The officer took cover behind a police car opposite the house with two colleagues, "terrified" and thinking that Moon intended to fire the spearguns at him.
The officers were then given authority to arm from the Force Control Room, as the incident was involving a weapon.
Additional armed officers and a negotiator arrived, with the area sealed off to prevent harm to the general public, though a crowd had already gathered nearby.
The situation unfolded in a two-hour siege, where it was said that Moon raised one or both of the spearguns at officers, who in turn raised their weapons in response, as he verbally tried to goad them into shooting him.
He also was said to be expressing anger at the bail conditions imposed on him the day before.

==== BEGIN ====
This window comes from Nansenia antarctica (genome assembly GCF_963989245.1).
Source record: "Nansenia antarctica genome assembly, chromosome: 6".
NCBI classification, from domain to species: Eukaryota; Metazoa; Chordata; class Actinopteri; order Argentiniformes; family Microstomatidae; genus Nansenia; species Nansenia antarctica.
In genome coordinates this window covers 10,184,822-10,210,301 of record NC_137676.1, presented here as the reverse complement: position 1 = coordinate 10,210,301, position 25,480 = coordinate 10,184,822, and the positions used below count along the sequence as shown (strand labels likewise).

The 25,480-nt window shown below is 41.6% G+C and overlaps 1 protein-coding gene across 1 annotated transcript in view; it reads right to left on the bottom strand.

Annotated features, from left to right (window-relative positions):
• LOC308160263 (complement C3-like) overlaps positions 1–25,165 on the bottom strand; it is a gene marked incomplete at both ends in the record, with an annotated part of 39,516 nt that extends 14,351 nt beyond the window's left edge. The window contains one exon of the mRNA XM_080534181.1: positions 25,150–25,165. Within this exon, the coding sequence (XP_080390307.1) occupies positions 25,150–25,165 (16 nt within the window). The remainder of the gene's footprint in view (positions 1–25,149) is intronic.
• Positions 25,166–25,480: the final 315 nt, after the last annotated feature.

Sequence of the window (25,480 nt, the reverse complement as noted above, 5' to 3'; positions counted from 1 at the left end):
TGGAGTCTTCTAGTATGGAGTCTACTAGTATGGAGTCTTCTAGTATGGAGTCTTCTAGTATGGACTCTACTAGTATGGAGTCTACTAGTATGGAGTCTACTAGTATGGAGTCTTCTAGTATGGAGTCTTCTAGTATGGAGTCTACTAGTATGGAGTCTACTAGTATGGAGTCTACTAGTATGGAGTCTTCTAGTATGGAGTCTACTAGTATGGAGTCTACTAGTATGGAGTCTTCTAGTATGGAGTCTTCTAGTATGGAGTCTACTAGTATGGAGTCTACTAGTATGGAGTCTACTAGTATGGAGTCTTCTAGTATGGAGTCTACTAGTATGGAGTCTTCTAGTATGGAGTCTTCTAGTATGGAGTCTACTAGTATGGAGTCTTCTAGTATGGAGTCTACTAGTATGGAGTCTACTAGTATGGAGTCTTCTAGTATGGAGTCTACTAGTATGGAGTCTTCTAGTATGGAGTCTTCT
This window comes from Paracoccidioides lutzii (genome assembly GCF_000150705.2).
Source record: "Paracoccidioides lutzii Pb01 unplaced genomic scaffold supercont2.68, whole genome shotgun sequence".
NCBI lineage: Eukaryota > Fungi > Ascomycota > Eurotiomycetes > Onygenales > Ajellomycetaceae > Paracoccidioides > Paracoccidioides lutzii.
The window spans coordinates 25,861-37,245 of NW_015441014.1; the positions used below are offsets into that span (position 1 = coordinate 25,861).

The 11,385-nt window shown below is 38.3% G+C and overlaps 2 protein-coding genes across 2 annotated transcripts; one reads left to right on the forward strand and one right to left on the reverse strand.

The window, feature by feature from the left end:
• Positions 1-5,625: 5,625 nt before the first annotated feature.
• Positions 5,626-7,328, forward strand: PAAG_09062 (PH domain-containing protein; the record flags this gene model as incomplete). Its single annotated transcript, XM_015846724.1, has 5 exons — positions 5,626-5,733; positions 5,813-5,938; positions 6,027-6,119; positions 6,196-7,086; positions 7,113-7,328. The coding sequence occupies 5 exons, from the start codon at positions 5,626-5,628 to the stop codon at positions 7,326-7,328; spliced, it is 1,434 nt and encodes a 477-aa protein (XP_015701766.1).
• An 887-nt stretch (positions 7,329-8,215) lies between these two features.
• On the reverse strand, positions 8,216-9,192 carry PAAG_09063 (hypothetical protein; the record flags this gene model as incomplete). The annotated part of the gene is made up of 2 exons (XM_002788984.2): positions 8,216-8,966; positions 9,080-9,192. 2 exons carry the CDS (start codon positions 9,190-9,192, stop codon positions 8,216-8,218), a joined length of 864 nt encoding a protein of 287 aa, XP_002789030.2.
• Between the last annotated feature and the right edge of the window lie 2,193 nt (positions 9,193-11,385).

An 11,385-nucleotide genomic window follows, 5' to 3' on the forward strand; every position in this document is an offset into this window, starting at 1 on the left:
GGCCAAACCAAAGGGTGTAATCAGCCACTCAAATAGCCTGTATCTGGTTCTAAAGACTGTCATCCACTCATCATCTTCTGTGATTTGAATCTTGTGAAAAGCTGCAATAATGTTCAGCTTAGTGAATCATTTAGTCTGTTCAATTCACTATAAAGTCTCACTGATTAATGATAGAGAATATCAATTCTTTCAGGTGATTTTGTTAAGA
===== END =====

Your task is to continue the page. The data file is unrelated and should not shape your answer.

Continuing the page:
It was later established that one of the spearguns was broken and only one of them worked properly - however, the spears had been loaded into the relevant housing in the guns, leaving officers terrified and believing that, if fired, the spears could cause damage.
At one point, Moon was also seen pointing a red object at officers, which they thought could be a handgun or a flare gun, as he was holding it in a pistol grip - it later transpired that this was a handheld thermometer.
The face-off drew to an end at 09:05 when a trained negotiator arrived and Moon exited the property, after which he was arrested for grave and criminal assault. He was admitted to Orchard House later that day, being treated there for five weeks before being released into police custody.